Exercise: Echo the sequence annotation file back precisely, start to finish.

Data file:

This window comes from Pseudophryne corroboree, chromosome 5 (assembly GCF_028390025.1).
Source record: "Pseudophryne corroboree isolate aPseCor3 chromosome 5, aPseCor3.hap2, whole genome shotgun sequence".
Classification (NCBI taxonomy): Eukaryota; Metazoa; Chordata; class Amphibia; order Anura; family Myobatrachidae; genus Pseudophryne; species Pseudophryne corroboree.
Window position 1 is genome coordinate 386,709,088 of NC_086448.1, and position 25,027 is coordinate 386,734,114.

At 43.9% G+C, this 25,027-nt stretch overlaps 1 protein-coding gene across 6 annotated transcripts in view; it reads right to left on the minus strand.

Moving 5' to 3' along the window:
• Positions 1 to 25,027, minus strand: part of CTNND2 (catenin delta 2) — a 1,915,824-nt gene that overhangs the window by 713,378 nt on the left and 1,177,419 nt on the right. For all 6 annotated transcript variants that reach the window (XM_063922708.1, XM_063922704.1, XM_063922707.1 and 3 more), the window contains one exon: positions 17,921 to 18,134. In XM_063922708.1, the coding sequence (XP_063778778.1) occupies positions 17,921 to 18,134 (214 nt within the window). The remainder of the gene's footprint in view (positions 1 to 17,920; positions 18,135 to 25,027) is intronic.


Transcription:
This window comes from Pseudophryne corroboree, chromosome 5 (assembly GCF_028390025.1).
Source record: "Pseudophryne corroboree isolate aPseCor3 chromosome 5, aPseCor3.hap2, whole genome shotgun sequence".
Classification (NCBI taxonomy): Eukaryota; Metazoa; Chordata; class Amphibia; order Anura; family Myobatrachidae; genus Pseudophryne; species Pseudophryne corroboree.
Window position 1 is genome coordinate 386,709,088 of NC_086448.1, and position 25,027 is coordinate 386,734,114.

At 43.9% G+C, this 25,027-nt stretch overlaps 1 protein-coding gene across 6 annotated transcripts in view; it reads right to left on the minus strand.

Moving 5' to 3' along the window:
• Positions 1 to 25,027, minus strand: part of CTNND2 (catenin delta 2) — a 1,915,824-nt gene that overhangs the window by 713,378 nt on the left and 1,177,419 nt on the right. For all 6 annotated transcript variants that reach the window (XM_063922708.1, XM_063922704.1, XM_063922707.1 and 3 more), the window contains one exon: positions 17,921 to 18,134. In XM_063922708.1, the coding sequence (XP_063778778.1) occupies positions 17,921 to 18,134 (214 nt within the window). The remainder of the gene's footprint in view (positions 1 to 17,920; positions 18,135 to 25,027) is intronic.